2) The next step, then, was to brand the rioters as criminals and to see in the rioting a mass outbreak of criminal opportunism. Such labelling brings the ‘overspill’ into an understandable civil remit and makes exemplary retaliation possible. Anything else is unconscionable for those who sit comfortably upon us. So, to link the ongoing austerity cuts to the riots as some liberal politicians did, is seen as an outrage, as a breach to the morally consensual re-establishment of ‘civil peace’. This civil peace is however, informed by capitalism’s ‘naturalisation’ within the state as it creeps beyond a simple integration – that could be echoed by a discipline going by the name of ‘political economy’ – towards a takeover of the state political realm – that could ring out in such a phrase as ‘corporate governance’. It is maybe possible, then, to consider the increasing role of the state as an indicator of a corporate takeover – ongoing welfare cuts, bank bailouts, effective corporate lobbying, etc. – that makes politicians ‘instinct’ with capital and dictated to, in the moments immediately preceding the riots, by the fear of ‘sovereign debt’. Thus they are dictated to by a form of corporate para-political power that wields abstract measurements of a state’s wealth and economic standing over and above even these states’ belief in a mythic ‘democracy’.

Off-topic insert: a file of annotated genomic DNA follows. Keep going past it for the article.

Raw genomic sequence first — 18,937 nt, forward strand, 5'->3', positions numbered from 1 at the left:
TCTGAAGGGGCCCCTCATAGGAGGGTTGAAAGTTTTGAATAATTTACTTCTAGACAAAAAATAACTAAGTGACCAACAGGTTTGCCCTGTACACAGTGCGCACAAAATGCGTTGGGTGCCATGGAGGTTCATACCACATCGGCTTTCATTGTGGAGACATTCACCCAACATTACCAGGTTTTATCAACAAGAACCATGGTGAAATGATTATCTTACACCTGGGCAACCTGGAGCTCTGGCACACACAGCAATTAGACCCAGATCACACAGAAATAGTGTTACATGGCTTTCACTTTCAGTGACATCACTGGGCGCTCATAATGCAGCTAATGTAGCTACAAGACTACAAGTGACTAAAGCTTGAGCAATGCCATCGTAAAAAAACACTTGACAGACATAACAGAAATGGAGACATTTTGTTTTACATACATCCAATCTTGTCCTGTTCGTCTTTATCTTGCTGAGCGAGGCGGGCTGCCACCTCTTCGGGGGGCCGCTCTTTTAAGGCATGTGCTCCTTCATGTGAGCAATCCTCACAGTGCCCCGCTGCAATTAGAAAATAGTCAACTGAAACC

3) The moral outrage of the governing political administrators at this disturbance of ‘civil peace’ is, then, illustrative of a kind of ‘political theology’. Their god is now capital and those blasphemers against value, property and the entrepreneurial form are sent off to a purgatory of incarceration and classification. In this theocracy it makes perfect sense to jail a youngster for nicking a bottle of water because the greater crime, beyond that of thieving the object itself, is the blatant disregard it shows for surplus value and the exchange value embodied in money. Likewise, robbing for the sake of it not only shows up the worthlessness of these commodities – a disrespect for the commodity as much as an indicator of greed – but it is a kind of people’s auto-reduction to the ‘naturalised’ criminality of ‘markup’, ‘profit margins’ and welfare ‘bribes’. Of course, part of the moral outrage stems from the extent and ubiquity of the looting and this outrage must, by self-preservatory necessity, be blind to the ‘oversignification’ of the riots that, in their very chaos, appear as a kind of ‘deforming’ mandate that, weirdly enough, complements the politicians presiding over a foreclosure of a by now financialised politics.